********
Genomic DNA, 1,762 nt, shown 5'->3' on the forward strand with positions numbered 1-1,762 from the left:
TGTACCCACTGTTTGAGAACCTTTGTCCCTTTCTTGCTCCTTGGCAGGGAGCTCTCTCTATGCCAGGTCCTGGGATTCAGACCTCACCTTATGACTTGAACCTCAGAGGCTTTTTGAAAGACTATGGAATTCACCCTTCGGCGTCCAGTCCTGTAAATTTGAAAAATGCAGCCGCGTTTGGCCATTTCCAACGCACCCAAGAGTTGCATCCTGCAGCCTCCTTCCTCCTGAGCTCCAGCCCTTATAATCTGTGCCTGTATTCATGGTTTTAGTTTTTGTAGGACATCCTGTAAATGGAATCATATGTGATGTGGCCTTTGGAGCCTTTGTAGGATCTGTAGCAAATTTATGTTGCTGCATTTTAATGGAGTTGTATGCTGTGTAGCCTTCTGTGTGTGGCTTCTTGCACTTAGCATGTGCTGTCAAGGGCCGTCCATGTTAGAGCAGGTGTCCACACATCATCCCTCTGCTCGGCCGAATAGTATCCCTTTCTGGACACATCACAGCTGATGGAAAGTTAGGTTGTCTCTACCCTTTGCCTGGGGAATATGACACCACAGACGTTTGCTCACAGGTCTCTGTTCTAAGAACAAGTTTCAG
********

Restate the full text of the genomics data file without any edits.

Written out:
Genomic DNA, 1,762 nt, shown 5'->3' on the forward strand with positions numbered 1-1,762 from the left:
TGTACCCACTGTTTGAGAACCTTTGTCCCTTTCTTGCTCCTTGGCAGGGAGCTCTCTCTATGCCAGGTCCTGGGATTCAGACCTCACCTTATGACTTGAACCTCAGAGGCTTTTTGAAAGACTATGGAATTCACCCTTCGGCGTCCAGTCCTGTAAATTTGAAAAATGCAGCCGCGTTTGGCCATTTCCAACGCACCCAAGAGTTGCATCCTGCAGCCTCCTTCCTCCTGAGCTCCAGCCCTTATAATCTGTGCCTGTATTCATGGTTTTAGTTTTTGTAGGACATCCTGTAAATGGAATCATATGTGATGTGGCCTTTGGAGCCTTTGTAGGATCTGTAGCAAATTTATGTTGCTGCATTTTAATGGAGTTGTATGCTGTGTAGCCTTCTGTGTGTGGCTTCTTGCACTTAGCATGTGCTGTCAAGGGCCGTCCATGTTAGAGCAGGTGTCCACACATCATCCCTCTGCTCGGCCGAATAGTATCCCTTTCTGGACACATCACAGCTGATGGAAAGTTAGGTTGTCTCTACCCTTTGCCTGGGGAATATGACACCACAGACGTTTGCTCACAGGTCTCTGTTCTAAGAACAAGTTTCAG